GLENDALE, Ariz. (AP) -- Coolly dressed in a black long-sleeve shirt and jeans, the new manager of the Chicago White Sox sat atop an aluminum picnic table and held his first media session of spring training outdoors.
He didn't curse, rant, make headlines or bold predictions.
This was different. This was Robin Ventura, about as far as one can get from Ozzie Guillen.
On Wednesday, Ventura and the White Sox began a new era, opening camp for the first time since 2004 without Guillen, their sometimes irascible, sometimes lovable, always entertaining former manager, who took his act to Miami with the Marlins.
Ventura hasn't managed before -- at any level -- and his hiring in October caught Chicago fans off guard, much like a hitter sitting fastball and then getting a curve for strike three. He's grateful for the chance to succeed Guillen, the only White Sox manager to win a World Series since 1917. But Ventura doesn't see himself as anything special, just the next guy in line.
"I don't look at it as that I'm replacing him," said the laid-back Californian. "I can only look at it that I'm just happy to be in this position with the White Sox. You're talking about a guy who played here, managed and won a World Series. Until all that stuff happens, I'm proud of what he did and it's just move forward."
Ventura can't wait to get started.
After months of staring at a desk filled with statistical data, scouting reports, schedules and other paperwork, the former All-Star third baseman was thrilled to be in the dry desert air. He couldn't wait to hear bats crack and gloves thud as the White Sox took their first steps in what they hope is a better season than their disappointing 2011 campaign.
Ventura felt spring's renewing powers for 16 seasons as a player. He's now experiencing them from a new perspective, from the view of the man calling the shots.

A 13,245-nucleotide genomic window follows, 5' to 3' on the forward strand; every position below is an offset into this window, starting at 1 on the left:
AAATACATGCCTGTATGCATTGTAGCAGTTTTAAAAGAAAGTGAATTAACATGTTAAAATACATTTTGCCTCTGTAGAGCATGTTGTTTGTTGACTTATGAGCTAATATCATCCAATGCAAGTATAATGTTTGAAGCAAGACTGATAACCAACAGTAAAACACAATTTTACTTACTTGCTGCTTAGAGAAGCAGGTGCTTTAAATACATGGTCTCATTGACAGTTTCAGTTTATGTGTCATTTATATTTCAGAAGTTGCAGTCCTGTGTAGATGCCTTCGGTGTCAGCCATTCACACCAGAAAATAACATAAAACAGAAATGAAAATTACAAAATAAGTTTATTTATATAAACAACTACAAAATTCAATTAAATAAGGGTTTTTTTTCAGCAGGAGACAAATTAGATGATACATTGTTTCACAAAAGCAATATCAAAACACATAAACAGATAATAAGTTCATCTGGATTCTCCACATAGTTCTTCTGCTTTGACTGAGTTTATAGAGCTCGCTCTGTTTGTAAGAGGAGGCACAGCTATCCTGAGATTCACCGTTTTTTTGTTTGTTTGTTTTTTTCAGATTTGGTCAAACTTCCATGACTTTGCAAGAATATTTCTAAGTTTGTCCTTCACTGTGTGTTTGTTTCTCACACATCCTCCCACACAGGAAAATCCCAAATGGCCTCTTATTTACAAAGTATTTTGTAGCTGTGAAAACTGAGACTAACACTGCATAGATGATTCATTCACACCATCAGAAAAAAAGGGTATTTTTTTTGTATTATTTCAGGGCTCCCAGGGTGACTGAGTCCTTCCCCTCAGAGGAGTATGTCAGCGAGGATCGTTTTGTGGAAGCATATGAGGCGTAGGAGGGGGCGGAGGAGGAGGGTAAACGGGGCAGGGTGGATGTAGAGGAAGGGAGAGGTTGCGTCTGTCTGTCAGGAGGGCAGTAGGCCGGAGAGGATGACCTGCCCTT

"Spring's fun," he said. "You get back here and you're starting over. You're starting back new. It's different as a manager, seeing the differences of being ready to come as a player and physically being ready. I think this is more mentally being ready to deal with 25 guys instead of just dealing with yourself."
The White Sox won't have their first full workout until next week, giving Ventura more time to figure out what to include in the first clubhouse speech he gives his players.
"I know what I basically want to say as far as them understanding who I am and what's expected," he said. "I don't have it all written out. I know what I want to say, which I will do on the 28th when everybody is here. I can't waste all my material right now."
There's a confidence about the 44-year-old Ventura that makes it feel as if he was the perfect choice to replace Guillen. As a former big player, Ventura knows what players expect of a manager and he's hoping to use some of the qualities he liked in managers he played for to shape him as the face and voice of a team.
He'll ask a lot of his players, and he hopes to be able to give them all they need.